POLITICS OF TRANSFORMATIVE BLOCK
Understanding scale through Buenos Aires city grid
“It is not about designing windows, but perforating walls”
In recent years, rapid socio-economic changes are giving birth to unprecedented architectural assemblages in Buenos Aires. These changes are affecting the way in which the city is politically managed. Transformations and adaptations occur freely towards the inside, within the urban blocks, while the urban phenomenon as a whole is weakly united and managed by the generic and diffuse urban grid. The exploration of this urban reality has focused the unit work led by the design of a mix-used city block in Buenos Aires. The premise for this block was its inscription within the 100x100m city grid, being followed by different design explorations to asses the tension between block and grid by radical programmatic mixtures, reversibility between inside and outside and interchange between public and private domains, and to address the recurrent confrontation between the stability aimed by governmental powers and the need for change of economic processes.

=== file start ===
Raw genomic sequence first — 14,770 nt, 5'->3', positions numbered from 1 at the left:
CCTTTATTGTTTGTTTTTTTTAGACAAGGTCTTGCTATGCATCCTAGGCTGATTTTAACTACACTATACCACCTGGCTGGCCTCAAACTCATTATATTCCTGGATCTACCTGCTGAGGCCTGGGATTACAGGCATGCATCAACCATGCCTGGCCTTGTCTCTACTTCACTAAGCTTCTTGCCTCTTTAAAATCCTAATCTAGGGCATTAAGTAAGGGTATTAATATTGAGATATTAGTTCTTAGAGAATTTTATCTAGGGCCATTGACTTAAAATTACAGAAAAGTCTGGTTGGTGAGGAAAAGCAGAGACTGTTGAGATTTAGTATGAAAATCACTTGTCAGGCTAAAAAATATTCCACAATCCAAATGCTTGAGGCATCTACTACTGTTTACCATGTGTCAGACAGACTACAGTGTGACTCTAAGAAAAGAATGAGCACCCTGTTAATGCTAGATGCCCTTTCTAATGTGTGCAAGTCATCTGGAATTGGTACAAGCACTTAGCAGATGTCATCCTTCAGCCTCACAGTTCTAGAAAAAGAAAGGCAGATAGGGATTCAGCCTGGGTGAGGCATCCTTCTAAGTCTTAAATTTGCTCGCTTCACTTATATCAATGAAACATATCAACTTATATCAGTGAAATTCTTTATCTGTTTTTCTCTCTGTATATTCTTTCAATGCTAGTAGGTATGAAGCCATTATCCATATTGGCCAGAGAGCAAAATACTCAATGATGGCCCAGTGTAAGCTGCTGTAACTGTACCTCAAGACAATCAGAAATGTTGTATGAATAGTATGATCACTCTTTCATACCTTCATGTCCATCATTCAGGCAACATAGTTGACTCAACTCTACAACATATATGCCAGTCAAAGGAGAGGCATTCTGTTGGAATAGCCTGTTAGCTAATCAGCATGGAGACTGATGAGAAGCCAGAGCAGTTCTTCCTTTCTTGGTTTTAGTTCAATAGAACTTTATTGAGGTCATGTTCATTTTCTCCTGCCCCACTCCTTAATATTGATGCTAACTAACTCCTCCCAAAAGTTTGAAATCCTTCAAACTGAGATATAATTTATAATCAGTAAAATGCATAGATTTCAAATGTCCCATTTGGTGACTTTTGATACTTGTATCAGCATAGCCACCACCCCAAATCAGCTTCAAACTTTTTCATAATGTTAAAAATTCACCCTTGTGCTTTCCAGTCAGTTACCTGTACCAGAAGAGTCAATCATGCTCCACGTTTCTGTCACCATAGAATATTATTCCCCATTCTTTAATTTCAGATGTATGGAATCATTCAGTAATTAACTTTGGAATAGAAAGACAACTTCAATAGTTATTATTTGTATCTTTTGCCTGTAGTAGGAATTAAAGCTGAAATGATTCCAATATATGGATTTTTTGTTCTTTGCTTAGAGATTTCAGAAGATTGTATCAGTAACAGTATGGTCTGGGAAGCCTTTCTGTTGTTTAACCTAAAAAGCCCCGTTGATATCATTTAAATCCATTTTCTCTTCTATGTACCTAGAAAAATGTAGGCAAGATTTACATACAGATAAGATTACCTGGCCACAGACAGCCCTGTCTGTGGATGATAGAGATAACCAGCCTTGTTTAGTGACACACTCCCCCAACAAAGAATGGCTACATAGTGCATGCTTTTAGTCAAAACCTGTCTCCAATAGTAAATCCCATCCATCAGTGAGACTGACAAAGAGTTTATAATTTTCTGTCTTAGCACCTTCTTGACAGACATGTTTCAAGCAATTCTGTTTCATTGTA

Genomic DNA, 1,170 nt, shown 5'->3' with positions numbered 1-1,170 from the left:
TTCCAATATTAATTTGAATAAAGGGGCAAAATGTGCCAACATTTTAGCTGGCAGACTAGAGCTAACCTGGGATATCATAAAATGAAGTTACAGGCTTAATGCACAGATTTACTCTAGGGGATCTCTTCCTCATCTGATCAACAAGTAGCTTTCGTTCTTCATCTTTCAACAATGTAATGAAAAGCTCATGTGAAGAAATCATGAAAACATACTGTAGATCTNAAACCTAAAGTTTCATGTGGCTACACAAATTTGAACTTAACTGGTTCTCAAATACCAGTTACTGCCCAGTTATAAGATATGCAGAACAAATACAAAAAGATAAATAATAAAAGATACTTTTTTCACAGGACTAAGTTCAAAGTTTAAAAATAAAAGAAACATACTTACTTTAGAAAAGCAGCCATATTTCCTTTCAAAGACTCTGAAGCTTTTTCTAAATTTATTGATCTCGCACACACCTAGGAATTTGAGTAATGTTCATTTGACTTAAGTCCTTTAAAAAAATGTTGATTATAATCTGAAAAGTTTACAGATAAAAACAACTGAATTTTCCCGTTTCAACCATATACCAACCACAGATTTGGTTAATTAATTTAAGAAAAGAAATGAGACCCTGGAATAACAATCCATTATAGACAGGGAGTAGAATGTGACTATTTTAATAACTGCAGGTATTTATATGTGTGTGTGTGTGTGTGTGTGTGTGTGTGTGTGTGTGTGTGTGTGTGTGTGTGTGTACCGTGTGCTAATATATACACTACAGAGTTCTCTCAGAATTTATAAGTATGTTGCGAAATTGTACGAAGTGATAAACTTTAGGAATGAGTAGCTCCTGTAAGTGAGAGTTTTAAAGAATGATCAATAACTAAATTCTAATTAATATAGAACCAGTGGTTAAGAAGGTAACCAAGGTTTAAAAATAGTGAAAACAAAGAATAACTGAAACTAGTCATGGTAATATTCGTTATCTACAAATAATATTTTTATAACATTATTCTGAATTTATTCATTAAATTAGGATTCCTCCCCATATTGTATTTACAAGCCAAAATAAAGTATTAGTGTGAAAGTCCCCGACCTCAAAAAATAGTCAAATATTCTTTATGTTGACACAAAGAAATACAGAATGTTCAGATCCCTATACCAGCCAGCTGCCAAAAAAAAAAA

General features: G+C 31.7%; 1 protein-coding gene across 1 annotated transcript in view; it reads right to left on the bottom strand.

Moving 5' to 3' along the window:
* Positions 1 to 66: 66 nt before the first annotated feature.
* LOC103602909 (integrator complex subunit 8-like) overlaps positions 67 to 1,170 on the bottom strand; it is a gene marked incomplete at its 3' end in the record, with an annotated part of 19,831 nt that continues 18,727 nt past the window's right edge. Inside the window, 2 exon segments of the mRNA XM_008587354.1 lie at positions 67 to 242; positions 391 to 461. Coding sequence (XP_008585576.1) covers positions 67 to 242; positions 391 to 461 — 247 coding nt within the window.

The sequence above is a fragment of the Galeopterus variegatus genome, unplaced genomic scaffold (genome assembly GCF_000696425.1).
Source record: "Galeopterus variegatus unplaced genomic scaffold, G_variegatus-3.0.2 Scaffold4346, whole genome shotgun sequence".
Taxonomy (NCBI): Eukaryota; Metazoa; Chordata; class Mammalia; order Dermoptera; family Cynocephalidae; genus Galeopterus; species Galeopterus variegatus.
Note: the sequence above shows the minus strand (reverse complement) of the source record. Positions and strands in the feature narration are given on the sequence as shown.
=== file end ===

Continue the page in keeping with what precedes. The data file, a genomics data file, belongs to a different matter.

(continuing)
The structure of the academic year was divided in three interrelated parts. In the first part students researched on Buenos Aires socio-cultural and economic realities, processing different data through mapping, urban analysis, and bringing some material aspects of the city to fill with content the programmatic brief of their blocks. Students developed a vast range of interests including recent migration waves, food consumption, borders with slums areas, religious conflicts, political expressions, and other aspect of Buenos Aires everyday life. In a second stage students worked with different diagrams of spatial configuration to articulate a structure to these different programmatic contents, challenging relevant aspects of block such as the of inside/outside, public/private or programme/circulation relations. Common references were the analyses of Clorindo Testa’s National Library and the Bank of London in Buenos Aires, as well as some recent block designs examples relevant to their interests that helped students to explore different spatial relations for their blocks. Latest stages of the design were devoted to the transformation, adaptation and responsiveness of the block, related to circulation, users’ activities or economic changes.
Students: Ada Keco, Anthony Shung Yiu Ko, Asad Bazraa, Carolina Gismondi, Federica Sofia Zambeletti, Charambalos Karakannas, Joy Zehnom Matashi, Kira Sciberras, Marietta Kakkoura, Naida Iljazovic, Pavlos Pieridis and Philippe-Raphael Hadji